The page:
Money is a powerful tool that can help us live the joyous lives that we’ve always imagined. But it’s not the money that makes us happy. It’s something far more valuable.
Money can’t buy happiness.
But what if you were down and out with no money? It may be hard to truly be happy when you are too worried and stressed about making ends meet, and counting the days until you get that next paycheck in hand, nonetheless, secure your financial future.
And what if you had the bank account of Oprah Winfrey and no one to share it with, or no family to call when you’re lonely? It still may be hard to say that you’re truly happy. We all have witnessed some of America’s wealthiest being overcome by despair so much they’ve turned to drugs, alcohol, and even suicide.
So if people are unhappy without and with money, then what’s the missing piece that would allow you to get the best of both worlds?
My friend, the connector between money and happiness are your values.
Values are the beliefs in which we have made emotional deposits into. Among many things, you may value security, peace of mind, education, independence, giving, freedom, relationships, or providing for family.
Economically speaking, the value of something is determined by how much one is willing to pay for it. If they sold jars of happiness in the stores, I can’t imagine what the price of it would be. (It would probably cost the same as a jar of my grandmother’s oxtails.)
It’s not money that makes us happy, but we become glad when we attain those things that make money important. We can use money as a tool, and as another avenue to take hold of those things that really bring fulfillment to our lives.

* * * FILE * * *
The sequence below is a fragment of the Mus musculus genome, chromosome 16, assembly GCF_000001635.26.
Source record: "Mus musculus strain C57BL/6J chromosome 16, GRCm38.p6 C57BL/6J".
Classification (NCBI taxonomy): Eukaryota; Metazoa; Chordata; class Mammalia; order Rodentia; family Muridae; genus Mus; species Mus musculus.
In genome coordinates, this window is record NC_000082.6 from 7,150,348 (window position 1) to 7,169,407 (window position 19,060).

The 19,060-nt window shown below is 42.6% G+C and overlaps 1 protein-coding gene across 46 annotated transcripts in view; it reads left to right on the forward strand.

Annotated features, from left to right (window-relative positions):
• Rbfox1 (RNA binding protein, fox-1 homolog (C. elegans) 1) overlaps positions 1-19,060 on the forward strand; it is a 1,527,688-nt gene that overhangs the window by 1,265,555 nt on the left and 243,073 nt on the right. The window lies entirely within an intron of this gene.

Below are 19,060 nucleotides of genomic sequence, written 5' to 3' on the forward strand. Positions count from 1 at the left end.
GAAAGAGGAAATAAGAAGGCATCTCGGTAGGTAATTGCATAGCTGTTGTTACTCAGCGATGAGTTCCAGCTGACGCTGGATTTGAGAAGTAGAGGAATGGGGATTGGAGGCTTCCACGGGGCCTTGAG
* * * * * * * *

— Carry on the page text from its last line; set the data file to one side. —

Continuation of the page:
When clients come to me, one of the first questions that I ask them when planning for retirement is, “What is most important to you?”
Some folks look at me perplexed as if they are thinking, “Aaron, what in the world does this have to do with money?”
In fact, what’s important to you has everything to do with your money, and I’d go so far as to turn away a client who refuses to discuss their values with me.
You see, contrary to the popular belief, retirement planning isn’t just about the dollar signs; it’s about making sure that you maintain a joyful lifestyle for the rest of your life. I am best suited to coach clients to make financial decisions when I know what is important to them. Once I find out these things it’s like we are cooking with gas in securing the future that many of my clients only dreamed that they could have.
Typically, your values guide your financial actions. We can take a look at how you spend your money and determine what’s valuable to you. Do you like to spend a little something on jewelry or nice clothes? If so, you’re not being superficial; you are really saying that you value your appearance, self-esteem, and looking successful.
If you are constantly dishing out money to loved ones in need, that tells us that providing for family is what you value. And if that is what’s important to you, then you may be thrilled to leave an inheritance to your children and grandchildren.
Find out what is important to you, make a list of your values, prioritize them, and set goals based on those values. Remember to give yourself a hard deadline. Values create a burning desire within you that can push you forward to accomplishing our goals like nobody’s business.
When you are passionate about the goals you have set you will be unstoppable at achieving them.
So my friend, it’s true, money can’t buy happiness.
But when used wisely, it can help to support and magnify what matters most to you.
And when we take hold of our heart’s desires, we’d be hard pressed to not be more joyous about today and the days to come.
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